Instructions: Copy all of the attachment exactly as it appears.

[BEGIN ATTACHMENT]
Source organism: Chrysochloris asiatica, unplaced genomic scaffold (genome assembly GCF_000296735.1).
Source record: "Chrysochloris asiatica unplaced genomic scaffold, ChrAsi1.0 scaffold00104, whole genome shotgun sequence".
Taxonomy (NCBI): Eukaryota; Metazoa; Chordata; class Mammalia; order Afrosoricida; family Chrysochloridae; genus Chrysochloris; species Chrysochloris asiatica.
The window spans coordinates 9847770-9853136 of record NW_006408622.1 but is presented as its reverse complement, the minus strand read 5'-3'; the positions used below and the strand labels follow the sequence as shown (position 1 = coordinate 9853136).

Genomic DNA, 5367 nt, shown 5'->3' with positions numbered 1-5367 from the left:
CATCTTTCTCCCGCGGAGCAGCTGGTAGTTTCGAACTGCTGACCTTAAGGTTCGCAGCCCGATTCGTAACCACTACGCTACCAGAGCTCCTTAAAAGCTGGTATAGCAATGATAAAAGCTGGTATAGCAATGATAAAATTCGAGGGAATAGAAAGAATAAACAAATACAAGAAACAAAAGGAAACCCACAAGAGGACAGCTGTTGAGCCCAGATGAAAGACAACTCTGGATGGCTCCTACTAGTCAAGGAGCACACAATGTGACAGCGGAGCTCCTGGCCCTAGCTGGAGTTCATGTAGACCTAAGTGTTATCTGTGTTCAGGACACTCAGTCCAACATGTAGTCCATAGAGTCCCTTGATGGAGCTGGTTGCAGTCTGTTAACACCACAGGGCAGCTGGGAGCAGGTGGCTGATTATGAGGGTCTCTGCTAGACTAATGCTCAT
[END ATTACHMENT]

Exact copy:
Source organism: Chrysochloris asiatica, unplaced genomic scaffold (genome assembly GCF_000296735.1).
Source record: "Chrysochloris asiatica unplaced genomic scaffold, ChrAsi1.0 scaffold00104, whole genome shotgun sequence".
Taxonomy (NCBI): Eukaryota; Metazoa; Chordata; class Mammalia; order Afrosoricida; family Chrysochloridae; genus Chrysochloris; species Chrysochloris asiatica.
The window spans coordinates 9847770-9853136 of record NW_006408622.1 but is presented as its reverse complement, the minus strand read 5'-3'; the positions used below and the strand labels follow the sequence as shown (position 1 = coordinate 9853136).

Genomic DNA, 5367 nt, shown 5'->3' with positions numbered 1-5367 from the left:
CATCTTTCTCCCGCGGAGCAGCTGGTAGTTTCGAACTGCTGACCTTAAGGTTCGCAGCCCGATTCGTAACCACTACGCTACCAGAGCTCCTTAAAAGCTGGTATAGCAATGATAAAAGCTGGTATAGCAATGATAAAATTCGAGGGAATAGAAAGAATAAACAAATACAAGAAACAAAAGGAAACCCACAAGAGGACAGCTGTTGAGCCCAGATGAAAGACAACTCTGGATGGCTCCTACTAGTCAAGGAGCACACAATGTGACAGCGGAGCTCCTGGCCCTAGCTGGAGTTCATGTAGACCTAAGTGTTATCTGTGTTCAGGACACTCAGTCCAACATGTAGTCCATAGAGTCCCTTGATGGAGCTGGTTGCAGTCTGTTAACACCACAGGGCAGCTGGGAGCAGGTGGCTGATTATGAGGGTCTCTGCTAGACTAATGCTCAT